entertainment than relationship. Not so with our parents and
grandparents. Let them see the possibilities to reconnect with
friends, stay current with family, and make new friends who can relate
to their past experiences and current situations.

Then, make the process as simple as it can possibly get. Get as many
icons off the desktop as you can. Increase font and icon size, and
adjust the brightness and contrast (this is the only way my grandpa
can read anything). Hook up the camera and set up a Skype or iChat
account, and make sure their usernames and passwords are saved and
will be entered automatically. Then, help them find avenues for
networking. Get their Facebook account up and running. Show them how
to add pictures with a click, and how to search for old classmates.
Once the digital world becomes relevant to their stage of life, they
will be off and running. Now just be prepared for your new job as a
technical support specialist.

What Should I Know About Long Term Memory Care?

Posted in Alzheimer's Disease, dementia, Dimentia, Elderly Diseases at 10:26 am by admin

Understanding Long-Term Memory Care

Seniors with Dementia or Alzheimer’s have needs that other Elders do
not. Their memory impairment and frequent disorientation can be a
constant source of anxiety for their loved ones and caregivers. Memory
Care Facilities can be a huge help for these individuals. Memory Care
is offered in the form of short-term respite care or long-term
assisted living. Elder care services are increasingly recognizing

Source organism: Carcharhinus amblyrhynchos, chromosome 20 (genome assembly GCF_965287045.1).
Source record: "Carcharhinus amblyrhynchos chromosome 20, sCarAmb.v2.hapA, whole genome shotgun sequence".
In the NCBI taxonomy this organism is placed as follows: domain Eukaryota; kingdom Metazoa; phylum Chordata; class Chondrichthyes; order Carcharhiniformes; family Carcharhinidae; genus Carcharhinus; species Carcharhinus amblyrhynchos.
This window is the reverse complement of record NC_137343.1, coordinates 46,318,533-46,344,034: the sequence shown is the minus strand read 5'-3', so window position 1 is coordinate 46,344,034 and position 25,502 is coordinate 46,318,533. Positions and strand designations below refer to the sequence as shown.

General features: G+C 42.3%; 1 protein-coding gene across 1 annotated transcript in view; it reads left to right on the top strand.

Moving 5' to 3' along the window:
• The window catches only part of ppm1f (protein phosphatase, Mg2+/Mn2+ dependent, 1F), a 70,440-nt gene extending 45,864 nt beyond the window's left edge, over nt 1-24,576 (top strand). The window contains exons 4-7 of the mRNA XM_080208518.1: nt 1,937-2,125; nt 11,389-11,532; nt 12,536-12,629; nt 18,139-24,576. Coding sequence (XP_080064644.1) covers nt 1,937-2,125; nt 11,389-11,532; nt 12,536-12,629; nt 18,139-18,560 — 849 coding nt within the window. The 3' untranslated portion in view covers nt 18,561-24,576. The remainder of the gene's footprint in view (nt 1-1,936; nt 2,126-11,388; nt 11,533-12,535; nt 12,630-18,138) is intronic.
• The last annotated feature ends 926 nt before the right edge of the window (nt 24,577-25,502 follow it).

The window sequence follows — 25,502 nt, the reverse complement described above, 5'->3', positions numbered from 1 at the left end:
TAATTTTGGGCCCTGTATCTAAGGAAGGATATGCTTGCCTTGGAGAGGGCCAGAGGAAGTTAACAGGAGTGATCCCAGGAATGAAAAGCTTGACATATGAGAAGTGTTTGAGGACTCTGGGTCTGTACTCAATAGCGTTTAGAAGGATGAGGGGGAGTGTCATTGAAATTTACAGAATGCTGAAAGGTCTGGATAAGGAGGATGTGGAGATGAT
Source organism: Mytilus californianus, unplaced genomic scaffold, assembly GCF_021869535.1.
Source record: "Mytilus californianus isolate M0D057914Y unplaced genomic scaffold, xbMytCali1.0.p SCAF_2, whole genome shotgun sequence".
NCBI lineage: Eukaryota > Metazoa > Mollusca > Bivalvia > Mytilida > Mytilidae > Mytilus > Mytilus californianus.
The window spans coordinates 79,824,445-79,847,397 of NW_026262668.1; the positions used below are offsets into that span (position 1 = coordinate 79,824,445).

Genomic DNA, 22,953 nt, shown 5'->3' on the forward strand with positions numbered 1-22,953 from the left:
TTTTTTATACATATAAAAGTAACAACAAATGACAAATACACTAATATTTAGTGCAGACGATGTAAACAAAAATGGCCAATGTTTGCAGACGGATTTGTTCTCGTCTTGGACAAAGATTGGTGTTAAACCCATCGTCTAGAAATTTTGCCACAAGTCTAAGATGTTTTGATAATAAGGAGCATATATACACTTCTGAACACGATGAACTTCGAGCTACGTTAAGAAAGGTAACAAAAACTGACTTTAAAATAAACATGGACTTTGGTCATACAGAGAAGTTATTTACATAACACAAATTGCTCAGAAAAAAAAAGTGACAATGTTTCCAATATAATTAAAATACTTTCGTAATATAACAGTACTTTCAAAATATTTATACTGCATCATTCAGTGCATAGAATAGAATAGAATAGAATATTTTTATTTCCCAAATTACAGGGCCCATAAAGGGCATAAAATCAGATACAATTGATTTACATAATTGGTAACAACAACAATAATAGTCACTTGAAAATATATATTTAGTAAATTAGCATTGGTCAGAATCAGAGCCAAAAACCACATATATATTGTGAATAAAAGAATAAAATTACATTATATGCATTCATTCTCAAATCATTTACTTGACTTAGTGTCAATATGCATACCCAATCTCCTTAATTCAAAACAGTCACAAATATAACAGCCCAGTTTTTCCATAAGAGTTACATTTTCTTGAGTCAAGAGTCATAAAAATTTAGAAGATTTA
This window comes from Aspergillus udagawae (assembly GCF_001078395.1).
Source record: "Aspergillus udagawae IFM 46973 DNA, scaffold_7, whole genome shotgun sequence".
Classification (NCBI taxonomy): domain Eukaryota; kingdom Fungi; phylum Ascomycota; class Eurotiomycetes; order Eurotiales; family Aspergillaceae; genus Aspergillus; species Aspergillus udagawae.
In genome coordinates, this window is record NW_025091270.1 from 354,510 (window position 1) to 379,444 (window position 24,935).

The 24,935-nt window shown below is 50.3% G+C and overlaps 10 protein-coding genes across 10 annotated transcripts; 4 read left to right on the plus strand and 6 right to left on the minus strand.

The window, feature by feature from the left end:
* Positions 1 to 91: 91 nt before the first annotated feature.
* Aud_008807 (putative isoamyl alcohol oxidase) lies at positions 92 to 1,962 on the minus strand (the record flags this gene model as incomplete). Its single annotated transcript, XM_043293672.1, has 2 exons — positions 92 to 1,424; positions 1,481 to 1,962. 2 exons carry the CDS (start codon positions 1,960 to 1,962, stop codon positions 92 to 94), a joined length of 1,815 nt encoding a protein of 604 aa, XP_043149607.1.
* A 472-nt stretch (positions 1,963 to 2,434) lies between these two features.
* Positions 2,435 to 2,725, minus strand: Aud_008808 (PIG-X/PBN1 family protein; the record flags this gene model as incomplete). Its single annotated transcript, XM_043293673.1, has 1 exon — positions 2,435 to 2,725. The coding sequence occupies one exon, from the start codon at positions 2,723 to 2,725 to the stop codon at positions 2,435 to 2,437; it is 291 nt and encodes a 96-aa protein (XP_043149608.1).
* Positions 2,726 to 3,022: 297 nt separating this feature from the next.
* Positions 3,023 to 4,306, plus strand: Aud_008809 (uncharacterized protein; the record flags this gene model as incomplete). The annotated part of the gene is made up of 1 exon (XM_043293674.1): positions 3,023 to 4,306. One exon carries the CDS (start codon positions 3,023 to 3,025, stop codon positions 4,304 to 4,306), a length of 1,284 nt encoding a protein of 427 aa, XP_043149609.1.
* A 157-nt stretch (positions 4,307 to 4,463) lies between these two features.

Memory Care as a necessary form of specialized care.

So how is Memory Care different than regular Assisted Living?

The most major component is the increased focus on safety. Alzheimer’s
patients are especially prone to wondering around, getting lost, and
sometimes hurting themselves. Most Assisted Living facilities aren’t
equipped to deal with this type of problem. Memory Care facilities
place a high priority on a safe, contained environment. Sometimes,
facilities provide an entire wing, sometimes called an Alzheimer’s
wing, that is always well-staffed and keeps doors locked. That way,
the staff can keep track of potential wanderers.
But just because facilities are locked and safe doesn’t mean they have
to be institutional, stifling and dull. Many Memory Care centers offer
lots of room for residents to roam and explore in total safety.
Outdoor courtyards and gardens are very common, and very helpful.

In addition, the staff of Memory Care facilities are trained to deal
with the difficult effects of memory loss. Much of this comes in the
form of routine building. Routines are an important part of any
person’s life, but they become especially important for those with
memory loss.

There are kinds of variations in treatment and environment between
memory care facilities. If you are considering placing your loved one
in this type of assisted living facility, it is important that you
actually go to visit several in your area to compare the level and
kids of care they offer.

Dealing with Alzheimer’s is never easy, and it almost always means the